Like in Atlanta, the base year would be the lowest of 2016, 2017 or 2018. Because Fulton County failed to keep up with rising property values for years, then froze most 2017 residential values at 2016 levels, many 2018 property values are substantially higher. Since Fulton is waiting for final approval of both its 2017 and 2018 tax digests, the actual values aren’t known.
Some homeowners who were properly appraised during the years when Fulton fell behind worry that because many of the ballot measures lower homeowners' base values, they will be stuck with a greater share of the tax burden for decades to come than neighbors who were under-appraised and can use lower values as their base years.
In 2019, the base value for any of the five cities and the Fulton County Schools would be adjusted by the same 4.23 percent inflation rate as in Atlanta.
Immergluck said the impact of those measures would be similar to Atlanta, though areas with fewer rental properties won’t be as hard-hit by the inequity issue.
Ginny Helms, who lives in Roswell, wants property tax relief. But she doesn’t think this is the way to get it. She wants similar houses to be valued equally, and said there’s nothing that would stop governments from raising tax rates to bring in more money even if values are kept low.
“I don’t think it’s a particularly great idea,” Helms said. “I still want it to be fair.”
Dean Heinz, on the other hand, said he’s not concerned about potential issues. Heinz’ property value rose 67 percent this year, and the Johns Creek resident wants some relief.
“I think it’s great,” Heinz said. “You bet I’m going to vote for it.”
The Fulton school board has supported the tax-cap proposal, which would help homeowners, but restrict revenue.
The district expects to receive about $9.4 million less in property tax money next year if the measure is approved. That will contribute to a projected $33 million budget gap, which includes an expected reduction in state funds plus lower collections because of an earlier tax-rate reduction.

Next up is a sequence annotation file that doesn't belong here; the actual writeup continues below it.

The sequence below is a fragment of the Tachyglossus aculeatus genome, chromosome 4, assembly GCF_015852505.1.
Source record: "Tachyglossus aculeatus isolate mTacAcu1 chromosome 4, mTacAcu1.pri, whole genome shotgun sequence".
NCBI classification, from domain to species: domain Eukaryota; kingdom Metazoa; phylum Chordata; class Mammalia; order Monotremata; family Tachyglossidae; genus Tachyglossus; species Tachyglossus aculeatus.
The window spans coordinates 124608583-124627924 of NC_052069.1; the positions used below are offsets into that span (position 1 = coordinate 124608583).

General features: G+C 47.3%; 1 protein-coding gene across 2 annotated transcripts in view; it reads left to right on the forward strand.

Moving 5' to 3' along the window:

The district’s general fund budget this year is about $1.05 billion. The school system would have to balance its budget next year by using fund balance, cutting costs or raising the tax rate, said Chief Financial Officer Robert Morales.
The impact on cities’ budgets will vary by their tax base. In a city like Mountain Park, which has little commercial property or rental units, the change would not shift the tax burden. Lourdes Hildoer, an accountant with the city, said if the measure passes and the city needs more money, it is likely officials will increase the tax rate.
That won’t work for all cities, though. Some, like Milton, are limited in how much they can increase their tax rates, said Shannon Ferguson, the city’s spokesperson.
Mike Bodker, the Johns Creek mayor, said residential property taxes are the city’s largest source of revenue. He said he thinks the measure to provide a cap is a good one, but residents should know that if taxes go down, it’s likely services will be cut, too.
“I would hope they understand they can’t have it both ways,” he said.
Tom Harris, Alpharetta’s finance director, said that city’s council supports the proposal. He estimated it would cost Alpharetta $1.4 million, but said the city assumed the measure would pass, and didn’t plan on the money in the budget. He said because Alpharetta has a large commercial base, the city has the opportunity to lean on businesses if it needs money.
In Roswell, finance director Ryan Luckett said the proposal could have a $3 million to $3.5 million budget impact, though new construction could help offset that.
“That’s a substantial chunk of money,” Luckett said. “It will probably make a difference in any new initiative being able to be implemented.”